A Matter of Perspective

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"A Matter of Perspective"
Star Trek: The Next Generation episode
Episode no. Season 3
Episode 14
Directed by Cliff Bole
Written by Ed Zuckerman
Featured music Ron Jones
Cinematography by Marvin Rush
Production code 162
Original air date February 12, 1990 (1990-02-12)
Guest actors
Episode chronology
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"Déjà Q"
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"Yesterday's Enterprise"
List of Star Trek: The Next Generation episodes

"A Matter of Perspective" is the 14th episode of the third season of the American syndicated science fiction television series Star Trek: The Next Generation, and the 62nd episode of the series overall.

In this episode, Commander Riker is accused of murdering a scientist and faces an extradition hearing aboard the Enterprise where everyone's version of what transpired is re-created in the holodeck.

Plot[edit]

With a routine planetary survey ahead, the Federation starship Enterprise drops Commander Riker and Chief Engineer La Forge at the Botanica Four research space station orbiting Tanuga Four to check on the progress of the work of Dr. Nel Apgar, a Tanugan who has been working towards a new promised energy source for the Federation using powerful Krieger waves. When the Enterprise returns, Riker and Apgar have exchanged harsh words, and moments after Riker transports back to the ship, the station explodes, killing Apgar. Tanugan investigator Krag asserts that Riker is a prime suspect in Dr. Apgar's death; under Tanugan law, Riker is guilty until proven innocent, and Krag demands Riker's extradition. Captain Picard requests that they hold a hearing aboard the Enterprise to determine Riker's guilt. This involves the use of a holodeck, recreating the events on the station from data logs and testimony from Riker, Dr. Apgar's wife Manua, and his research assistant, Tayna.

In the holodeck recreation, it is clear that a directed energy beam from where Riker was standing before transport struck the Krieger wave converter, destroying it and the station. As the simulations from the points of view of Riker, Manua, and Tayna play out, it is further apparent that Apgar was hostile towards Riker to begin with, fearing the Federation's presence some months earlier than planned, but was close to completing the device. However, testimony diverges afterwards; in Riker's version, Manua attempts to seduce him in the guest quarters, while Manua's viewpoint shows Riker as seducing her. In all three cases, Apgar discovers the two together, further angering him against Riker. During a recess, Riker asserts to Counselor Troi that he never seduced Manua, but she believes she too is telling the truth, and that "it is the truth as each of you remembers it".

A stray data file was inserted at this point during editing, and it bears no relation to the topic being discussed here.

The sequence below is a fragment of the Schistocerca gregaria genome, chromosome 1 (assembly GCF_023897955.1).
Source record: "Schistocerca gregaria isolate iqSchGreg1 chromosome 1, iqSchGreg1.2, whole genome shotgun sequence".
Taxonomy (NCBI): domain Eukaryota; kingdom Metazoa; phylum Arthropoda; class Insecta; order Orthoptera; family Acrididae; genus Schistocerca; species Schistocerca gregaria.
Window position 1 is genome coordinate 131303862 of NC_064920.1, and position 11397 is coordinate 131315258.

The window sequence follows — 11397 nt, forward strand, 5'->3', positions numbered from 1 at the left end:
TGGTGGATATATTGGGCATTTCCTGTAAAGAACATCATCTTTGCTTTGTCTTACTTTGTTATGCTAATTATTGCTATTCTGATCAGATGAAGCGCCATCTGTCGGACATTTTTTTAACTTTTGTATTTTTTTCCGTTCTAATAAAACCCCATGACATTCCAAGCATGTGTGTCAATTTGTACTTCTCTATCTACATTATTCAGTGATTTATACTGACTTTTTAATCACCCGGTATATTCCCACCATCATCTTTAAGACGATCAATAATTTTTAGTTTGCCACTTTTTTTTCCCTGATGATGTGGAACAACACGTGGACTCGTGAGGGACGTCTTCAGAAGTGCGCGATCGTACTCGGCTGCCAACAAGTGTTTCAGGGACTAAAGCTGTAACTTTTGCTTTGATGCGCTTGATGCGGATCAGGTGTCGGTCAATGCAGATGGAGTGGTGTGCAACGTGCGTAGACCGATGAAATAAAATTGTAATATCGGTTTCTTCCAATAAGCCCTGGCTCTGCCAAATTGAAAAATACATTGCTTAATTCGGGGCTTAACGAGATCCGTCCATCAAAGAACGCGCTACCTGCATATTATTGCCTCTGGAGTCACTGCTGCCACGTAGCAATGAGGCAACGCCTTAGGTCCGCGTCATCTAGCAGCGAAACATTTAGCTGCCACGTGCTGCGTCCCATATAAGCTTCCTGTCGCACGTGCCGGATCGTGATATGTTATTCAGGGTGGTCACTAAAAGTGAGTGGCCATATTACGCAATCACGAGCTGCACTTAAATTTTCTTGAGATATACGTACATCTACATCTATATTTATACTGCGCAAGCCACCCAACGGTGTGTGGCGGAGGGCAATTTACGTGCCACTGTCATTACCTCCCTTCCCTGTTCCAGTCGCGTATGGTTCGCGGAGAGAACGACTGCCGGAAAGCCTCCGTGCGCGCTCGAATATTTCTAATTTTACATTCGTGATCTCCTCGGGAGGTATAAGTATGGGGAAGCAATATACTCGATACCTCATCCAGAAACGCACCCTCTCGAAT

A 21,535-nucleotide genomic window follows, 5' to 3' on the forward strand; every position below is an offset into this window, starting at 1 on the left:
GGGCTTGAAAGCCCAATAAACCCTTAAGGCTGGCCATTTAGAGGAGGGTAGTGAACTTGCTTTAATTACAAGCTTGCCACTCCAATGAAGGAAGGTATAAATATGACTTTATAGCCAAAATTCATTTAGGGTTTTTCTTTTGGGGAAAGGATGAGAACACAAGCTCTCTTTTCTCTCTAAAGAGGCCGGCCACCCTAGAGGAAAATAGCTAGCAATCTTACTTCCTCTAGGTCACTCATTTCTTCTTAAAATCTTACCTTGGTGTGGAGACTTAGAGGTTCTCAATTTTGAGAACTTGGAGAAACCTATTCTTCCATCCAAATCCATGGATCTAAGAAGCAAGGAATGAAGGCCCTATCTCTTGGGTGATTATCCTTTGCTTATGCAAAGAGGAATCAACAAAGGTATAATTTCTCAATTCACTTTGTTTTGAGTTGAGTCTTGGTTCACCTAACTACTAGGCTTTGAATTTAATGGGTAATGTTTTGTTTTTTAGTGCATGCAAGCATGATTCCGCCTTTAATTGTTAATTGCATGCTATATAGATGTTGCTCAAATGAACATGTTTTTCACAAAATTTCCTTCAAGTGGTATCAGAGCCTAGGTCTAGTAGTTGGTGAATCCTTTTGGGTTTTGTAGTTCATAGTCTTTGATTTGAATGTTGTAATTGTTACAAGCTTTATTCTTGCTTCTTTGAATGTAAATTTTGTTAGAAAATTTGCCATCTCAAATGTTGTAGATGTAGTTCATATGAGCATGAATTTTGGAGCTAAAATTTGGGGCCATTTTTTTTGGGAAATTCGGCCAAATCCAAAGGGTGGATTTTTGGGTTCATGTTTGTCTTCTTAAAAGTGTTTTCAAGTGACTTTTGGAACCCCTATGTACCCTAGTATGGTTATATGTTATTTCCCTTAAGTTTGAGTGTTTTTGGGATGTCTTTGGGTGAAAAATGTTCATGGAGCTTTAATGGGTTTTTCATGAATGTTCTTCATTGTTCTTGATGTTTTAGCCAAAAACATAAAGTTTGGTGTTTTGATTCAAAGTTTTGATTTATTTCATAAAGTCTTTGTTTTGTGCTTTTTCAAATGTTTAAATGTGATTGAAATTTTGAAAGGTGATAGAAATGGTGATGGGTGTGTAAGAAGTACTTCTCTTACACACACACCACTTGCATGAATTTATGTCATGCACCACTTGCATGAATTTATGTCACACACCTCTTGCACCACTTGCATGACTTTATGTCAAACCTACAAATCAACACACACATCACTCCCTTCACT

Meanwhile, the crew of the Enterprise find highly focused pulses of radiation striking parts of the ship, putting holes through the durable wall material, and La Forge fears what would happen if this should occur in the warp reactor. The only commonality is the timing of these events, which they soon trace to be precisely in time with the Krieger wave generator on the surface, which had remained operating after the station's destruction. Picard comes to realize the truth, and prepares a new simulation on the holodeck.

With Krag, Manua, Tayna, and Riker all present, Picard demonstrates through a combination of the testimonies that Apgar was interested in financial success of completing the Krieger wave converter; he would not get this through the Federation, and Picard postulates that he in fact was trying to make it a weapon to profit from, explaining his hostility towards Riker's presence. Further, Picard suggests that Apgar had successfully built the converter; the holodeck simulation of it, also being fully functional, has been focusing the Krieger waves from the generator on the planet, resulting in the damaging radiation experienced on the ship. Picard completes his explanation by running the holodeck simulation of the moment of Riker's transport, synchronized with the planetary generator - the holodeck simulations shows that Apgar had aimed the Krieger wave generator at Riker, but when the energy beam struck him, the beam bounced off the transporter field and hit the converter, destroying it and the station. Krag agrees with the conclusion that Apgar accidentally killed himself and Riker is exonerated.

Notes[edit]

  • This episode's theme is derived from the 1950 Japanese film Rashomon.[1]

References[edit]

  1. ^ "A Matter of Perspective - Trivia". IMDb. Retrieved 2012-12-12. 

External links[edit]